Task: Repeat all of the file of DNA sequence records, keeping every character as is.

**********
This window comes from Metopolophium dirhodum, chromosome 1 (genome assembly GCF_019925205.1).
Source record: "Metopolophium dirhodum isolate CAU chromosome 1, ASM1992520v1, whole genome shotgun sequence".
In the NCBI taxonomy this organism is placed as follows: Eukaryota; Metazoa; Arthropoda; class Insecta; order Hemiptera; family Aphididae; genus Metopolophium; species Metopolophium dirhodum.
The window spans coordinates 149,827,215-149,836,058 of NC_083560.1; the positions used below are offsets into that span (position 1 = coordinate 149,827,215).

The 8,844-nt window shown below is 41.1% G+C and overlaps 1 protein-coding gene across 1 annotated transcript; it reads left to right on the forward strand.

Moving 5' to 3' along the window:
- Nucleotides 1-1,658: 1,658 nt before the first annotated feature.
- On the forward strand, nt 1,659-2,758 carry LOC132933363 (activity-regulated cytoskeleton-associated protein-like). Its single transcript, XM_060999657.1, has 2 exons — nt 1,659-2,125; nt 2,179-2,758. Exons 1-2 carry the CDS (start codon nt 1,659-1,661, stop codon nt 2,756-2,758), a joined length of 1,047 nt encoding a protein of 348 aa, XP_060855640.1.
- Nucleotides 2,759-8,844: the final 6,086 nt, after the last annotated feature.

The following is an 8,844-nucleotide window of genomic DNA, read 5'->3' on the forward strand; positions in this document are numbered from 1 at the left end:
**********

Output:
This window comes from Metopolophium dirhodum, chromosome 1 (genome assembly GCF_019925205.1).
Source record: "Metopolophium dirhodum isolate CAU chromosome 1, ASM1992520v1, whole genome shotgun sequence".
In the NCBI taxonomy this organism is placed as follows: Eukaryota; Metazoa; Arthropoda; class Insecta; order Hemiptera; family Aphididae; genus Metopolophium; species Metopolophium dirhodum.
The window spans coordinates 149,827,215-149,836,058 of NC_083560.1; the positions used below are offsets into that span (position 1 = coordinate 149,827,215).

The 8,844-nt window shown below is 41.1% G+C and overlaps 1 protein-coding gene across 1 annotated transcript; it reads left to right on the forward strand.

Moving 5' to 3' along the window:
- Nucleotides 1-1,658: 1,658 nt before the first annotated feature.
- On the forward strand, nt 1,659-2,758 carry LOC132933363 (activity-regulated cytoskeleton-associated protein-like). Its single transcript, XM_060999657.1, has 2 exons — nt 1,659-2,125; nt 2,179-2,758. Exons 1-2 carry the CDS (start codon nt 1,659-1,661, stop codon nt 2,756-2,758), a joined length of 1,047 nt encoding a protein of 348 aa, XP_060855640.1.
- Nucleotides 2,759-8,844: the final 6,086 nt, after the last annotated feature.

The following is an 8,844-nucleotide window of genomic DNA, read 5'->3' on the forward strand; positions in this document are numbered from 1 at the left end: